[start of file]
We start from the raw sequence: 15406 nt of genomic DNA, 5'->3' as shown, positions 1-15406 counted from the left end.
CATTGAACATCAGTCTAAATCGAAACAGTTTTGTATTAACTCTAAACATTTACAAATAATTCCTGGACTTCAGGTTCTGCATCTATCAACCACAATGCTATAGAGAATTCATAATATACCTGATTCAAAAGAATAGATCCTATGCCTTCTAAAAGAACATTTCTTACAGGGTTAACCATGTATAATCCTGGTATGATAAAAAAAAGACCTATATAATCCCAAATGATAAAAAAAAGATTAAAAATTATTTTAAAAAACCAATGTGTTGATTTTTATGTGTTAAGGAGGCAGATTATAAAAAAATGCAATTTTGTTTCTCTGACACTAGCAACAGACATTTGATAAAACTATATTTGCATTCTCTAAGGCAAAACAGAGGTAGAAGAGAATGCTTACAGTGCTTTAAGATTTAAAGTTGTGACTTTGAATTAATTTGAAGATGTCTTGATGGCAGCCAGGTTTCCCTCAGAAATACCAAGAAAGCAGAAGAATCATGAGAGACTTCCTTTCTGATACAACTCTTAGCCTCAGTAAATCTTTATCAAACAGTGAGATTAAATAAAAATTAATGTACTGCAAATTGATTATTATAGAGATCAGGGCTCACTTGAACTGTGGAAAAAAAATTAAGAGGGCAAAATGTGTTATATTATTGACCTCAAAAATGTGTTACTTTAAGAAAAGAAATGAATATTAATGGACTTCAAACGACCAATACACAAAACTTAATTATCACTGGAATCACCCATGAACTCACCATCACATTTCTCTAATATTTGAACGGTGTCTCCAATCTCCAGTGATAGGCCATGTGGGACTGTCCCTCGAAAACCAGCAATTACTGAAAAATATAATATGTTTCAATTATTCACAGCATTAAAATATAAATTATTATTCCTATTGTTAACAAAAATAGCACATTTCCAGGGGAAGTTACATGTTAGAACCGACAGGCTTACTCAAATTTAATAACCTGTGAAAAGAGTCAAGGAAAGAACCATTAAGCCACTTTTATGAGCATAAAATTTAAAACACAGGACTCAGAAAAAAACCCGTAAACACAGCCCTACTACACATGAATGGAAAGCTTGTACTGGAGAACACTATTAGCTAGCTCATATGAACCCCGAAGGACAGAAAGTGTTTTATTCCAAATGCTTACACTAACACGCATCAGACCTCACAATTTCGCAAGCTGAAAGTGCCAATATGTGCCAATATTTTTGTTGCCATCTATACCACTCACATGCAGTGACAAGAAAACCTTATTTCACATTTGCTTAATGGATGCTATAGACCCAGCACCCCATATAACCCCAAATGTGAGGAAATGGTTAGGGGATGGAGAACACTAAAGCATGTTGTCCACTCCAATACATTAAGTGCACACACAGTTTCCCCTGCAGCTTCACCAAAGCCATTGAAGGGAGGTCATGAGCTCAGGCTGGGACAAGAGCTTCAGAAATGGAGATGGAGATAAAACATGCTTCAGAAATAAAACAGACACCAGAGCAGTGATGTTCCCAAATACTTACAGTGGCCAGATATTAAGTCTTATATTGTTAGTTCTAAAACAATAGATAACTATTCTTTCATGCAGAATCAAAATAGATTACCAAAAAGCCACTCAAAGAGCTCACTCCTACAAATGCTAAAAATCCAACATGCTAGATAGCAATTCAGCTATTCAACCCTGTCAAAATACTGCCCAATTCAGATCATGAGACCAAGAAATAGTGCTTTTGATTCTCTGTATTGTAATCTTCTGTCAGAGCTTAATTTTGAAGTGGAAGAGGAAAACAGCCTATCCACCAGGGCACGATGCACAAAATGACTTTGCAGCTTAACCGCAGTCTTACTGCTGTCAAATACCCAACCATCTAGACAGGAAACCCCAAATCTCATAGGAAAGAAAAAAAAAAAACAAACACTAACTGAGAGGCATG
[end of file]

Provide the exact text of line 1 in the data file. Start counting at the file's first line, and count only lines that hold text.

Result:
We start from the raw sequence: 15406 nt of genomic DNA, 5'->3' as shown, positions 1-15406 counted from the left end.